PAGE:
Updates from day 21 of 30 days of yoga
My first exposure to yoga was as a little kid. My grandma used yoga as her workout routine, and taught me a couple of poses while we lounged on the front porch when I was all of four years old.
I viewed yoga as a weird old person thing to do for a while, but in eighth grade, had a yoga unit in PE. Yoga left me feeling more centered and calm than any of my brutal swim team workouts did, and since then, I have built up a semi-regular practice. My main source of yoga-related content is through the YouTube channel Yoga with Adriene.
What I like about Yoga with Adriene is that it is free (heyo!), goofy, lightly peppered with life lessons, and fulfills its promises. For example, the 12 Minute Yoga for Brain Power really does pump me up and get me back in the studying groove after hours in the library cramming for finals. I have always wanted a more regular practice, but lacked the cash for consistently attending $15 classes. The solution? Yoga with Adriene's 30 day challenge.
The channel has multiple 30 day series, and I have put off making any real progress on them since I was a freshman in high school. Now, as a college sophomore who is sheltering in place, I have no excuses. I started! Here's what I've learnt, as of Day 21:
The tiny, imperceptible changes make all the difference
I have struggled with crow pose for years. I've never really been able to get into it, but somehow, a few days into this journey, I was able to do it! I attribute it to a newfound focus on the feelings, the little unnoticeable behaviors that only I observe. For example, I have spent time finding a midline, connecting to all four corners of my torso, spreading through my hands, and maintaining a connection through my spine. These changes are invisible to anyone on the outside, but to me, they've made all the difference.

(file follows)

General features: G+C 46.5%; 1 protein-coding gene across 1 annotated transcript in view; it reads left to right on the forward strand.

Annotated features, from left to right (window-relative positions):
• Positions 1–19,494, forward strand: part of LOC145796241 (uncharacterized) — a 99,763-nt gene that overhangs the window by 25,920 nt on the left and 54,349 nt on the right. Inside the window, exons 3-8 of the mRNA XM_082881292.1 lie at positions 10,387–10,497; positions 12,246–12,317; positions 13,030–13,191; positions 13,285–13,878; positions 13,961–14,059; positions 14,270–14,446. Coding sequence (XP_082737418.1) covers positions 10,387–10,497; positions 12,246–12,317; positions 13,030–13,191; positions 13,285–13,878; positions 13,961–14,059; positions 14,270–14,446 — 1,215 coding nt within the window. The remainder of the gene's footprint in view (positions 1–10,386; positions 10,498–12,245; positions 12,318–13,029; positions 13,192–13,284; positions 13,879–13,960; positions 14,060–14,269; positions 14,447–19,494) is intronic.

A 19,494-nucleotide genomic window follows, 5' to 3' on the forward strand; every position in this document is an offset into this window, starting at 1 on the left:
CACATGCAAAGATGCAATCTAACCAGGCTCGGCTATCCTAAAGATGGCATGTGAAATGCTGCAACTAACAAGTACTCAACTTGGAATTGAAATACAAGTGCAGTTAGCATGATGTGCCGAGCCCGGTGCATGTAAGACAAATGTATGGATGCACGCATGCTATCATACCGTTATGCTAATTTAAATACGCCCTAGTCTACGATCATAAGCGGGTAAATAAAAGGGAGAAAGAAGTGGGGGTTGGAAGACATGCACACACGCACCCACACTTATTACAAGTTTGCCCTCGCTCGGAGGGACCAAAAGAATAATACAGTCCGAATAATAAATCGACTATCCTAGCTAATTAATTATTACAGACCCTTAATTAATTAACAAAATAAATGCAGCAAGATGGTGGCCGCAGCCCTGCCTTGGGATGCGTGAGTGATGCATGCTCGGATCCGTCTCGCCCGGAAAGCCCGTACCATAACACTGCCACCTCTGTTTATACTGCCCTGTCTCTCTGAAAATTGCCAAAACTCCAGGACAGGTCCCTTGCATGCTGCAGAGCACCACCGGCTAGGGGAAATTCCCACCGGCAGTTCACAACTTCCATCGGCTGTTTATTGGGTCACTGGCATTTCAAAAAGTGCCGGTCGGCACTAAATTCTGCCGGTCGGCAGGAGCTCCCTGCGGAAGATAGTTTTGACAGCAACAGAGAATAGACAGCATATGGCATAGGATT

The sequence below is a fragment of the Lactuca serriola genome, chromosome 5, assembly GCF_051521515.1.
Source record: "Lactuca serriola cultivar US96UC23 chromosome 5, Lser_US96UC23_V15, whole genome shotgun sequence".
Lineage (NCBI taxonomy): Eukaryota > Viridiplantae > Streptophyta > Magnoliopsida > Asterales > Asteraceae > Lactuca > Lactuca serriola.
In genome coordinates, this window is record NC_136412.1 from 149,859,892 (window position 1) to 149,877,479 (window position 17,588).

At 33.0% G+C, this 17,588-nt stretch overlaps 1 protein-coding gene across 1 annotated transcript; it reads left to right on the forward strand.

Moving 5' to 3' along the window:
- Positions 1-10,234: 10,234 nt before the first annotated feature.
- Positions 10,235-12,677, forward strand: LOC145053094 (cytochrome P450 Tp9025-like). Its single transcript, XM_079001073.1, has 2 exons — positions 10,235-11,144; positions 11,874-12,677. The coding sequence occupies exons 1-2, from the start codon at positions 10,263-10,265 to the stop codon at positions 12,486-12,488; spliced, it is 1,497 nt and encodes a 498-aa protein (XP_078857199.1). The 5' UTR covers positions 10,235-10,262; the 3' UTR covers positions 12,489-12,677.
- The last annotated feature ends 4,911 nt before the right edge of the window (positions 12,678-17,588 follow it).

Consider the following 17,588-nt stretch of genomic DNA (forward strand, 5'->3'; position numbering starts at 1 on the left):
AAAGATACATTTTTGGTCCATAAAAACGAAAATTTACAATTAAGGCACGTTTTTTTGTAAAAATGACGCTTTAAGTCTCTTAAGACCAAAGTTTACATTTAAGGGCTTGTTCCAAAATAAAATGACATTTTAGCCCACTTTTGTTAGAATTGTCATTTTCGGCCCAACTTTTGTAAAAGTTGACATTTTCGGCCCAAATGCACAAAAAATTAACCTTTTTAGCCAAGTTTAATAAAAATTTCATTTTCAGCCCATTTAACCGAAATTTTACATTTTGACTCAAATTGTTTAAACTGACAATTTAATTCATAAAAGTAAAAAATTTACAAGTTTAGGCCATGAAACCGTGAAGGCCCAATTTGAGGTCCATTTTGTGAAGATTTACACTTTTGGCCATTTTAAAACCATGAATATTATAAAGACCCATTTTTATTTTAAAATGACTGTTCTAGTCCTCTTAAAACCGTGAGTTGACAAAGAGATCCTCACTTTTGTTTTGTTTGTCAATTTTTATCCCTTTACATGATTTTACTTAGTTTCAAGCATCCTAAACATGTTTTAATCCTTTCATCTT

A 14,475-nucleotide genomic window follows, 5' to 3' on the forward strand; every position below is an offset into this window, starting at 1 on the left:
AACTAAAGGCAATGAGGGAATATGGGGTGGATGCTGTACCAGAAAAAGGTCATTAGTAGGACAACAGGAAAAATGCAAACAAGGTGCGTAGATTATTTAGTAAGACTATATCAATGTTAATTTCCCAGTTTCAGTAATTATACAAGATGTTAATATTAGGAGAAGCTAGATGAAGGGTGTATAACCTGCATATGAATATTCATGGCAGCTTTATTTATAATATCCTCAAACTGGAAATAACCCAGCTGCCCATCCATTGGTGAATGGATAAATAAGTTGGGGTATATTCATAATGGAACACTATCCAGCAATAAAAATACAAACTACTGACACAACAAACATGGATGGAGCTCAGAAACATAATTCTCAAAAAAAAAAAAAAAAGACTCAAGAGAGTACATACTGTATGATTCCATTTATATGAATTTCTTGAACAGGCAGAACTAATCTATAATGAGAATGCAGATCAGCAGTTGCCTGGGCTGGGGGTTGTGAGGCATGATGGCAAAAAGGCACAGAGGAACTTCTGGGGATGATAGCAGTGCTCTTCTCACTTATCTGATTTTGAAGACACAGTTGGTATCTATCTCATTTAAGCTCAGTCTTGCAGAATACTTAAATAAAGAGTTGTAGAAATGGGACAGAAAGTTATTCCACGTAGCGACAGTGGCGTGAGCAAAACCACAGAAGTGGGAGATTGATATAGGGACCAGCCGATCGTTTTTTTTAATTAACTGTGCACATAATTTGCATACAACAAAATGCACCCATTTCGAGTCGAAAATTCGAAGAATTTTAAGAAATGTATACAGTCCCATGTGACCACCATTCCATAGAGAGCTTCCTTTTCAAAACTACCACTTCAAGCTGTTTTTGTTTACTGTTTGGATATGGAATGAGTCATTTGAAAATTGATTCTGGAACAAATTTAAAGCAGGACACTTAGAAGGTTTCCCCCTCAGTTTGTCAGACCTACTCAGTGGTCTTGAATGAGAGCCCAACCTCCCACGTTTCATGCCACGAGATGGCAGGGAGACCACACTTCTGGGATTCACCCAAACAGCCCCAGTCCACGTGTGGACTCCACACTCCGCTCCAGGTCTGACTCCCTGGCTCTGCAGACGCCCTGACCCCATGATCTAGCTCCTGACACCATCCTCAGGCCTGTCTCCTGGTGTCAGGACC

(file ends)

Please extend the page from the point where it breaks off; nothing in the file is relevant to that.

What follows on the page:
I'm realizing that this applies to so much else in life! If I want to make a change, the best place to start from is within. I don't need to scream something from the top of my lungs, totally change everything I do, or find some other dramatic, highly visible alteration. By focusing on me, I can get where I hope to go.
Achieving a goal doesn't need to be agonizing
A lot of rise and grind culture tells us to work ourselves to the bone, dedicate every ounce of our being to productivity, and be unforgiving with ourselves. I think that is garbage! For a lot of what we hope to achieve in our life, consistent and gentle progress can get us where we want to go without punishing ourselves. My heels now touch the ground in downward facing dog—not because I pushed myself to the point of snapping a hamstring every day, but because I have spent 20-30 easy minutes on the mat for three weeks.
Fulfilling promises to myself reminds me that I have what I need
There are a lot of days where I really don't want to do yoga. I'm cranky, I'm tired, I'm emotionally worn out, and the last thing I want is someone telling me to smile and reach my fingertips to the sky. Still, I go through the motions. And the next day, I feel proud with one more video under my belt.
I need to find what feels good!
When doing yoga online, there's no pressure to conform to the rest of the group because... there is no group. If my cobbler's pose looks a little janky, but is more comfortable to me than the picture perfect asana, then so be it! It feels right to me and that's all that matters. I'm now starting to apply that to the rest of my life. Who cares what other people think? Do what feels good for me.
To me, yoga is more about the mental journey than working up a sweat, and I'm glad I'm holding myself to this even though there are times when I would rather not.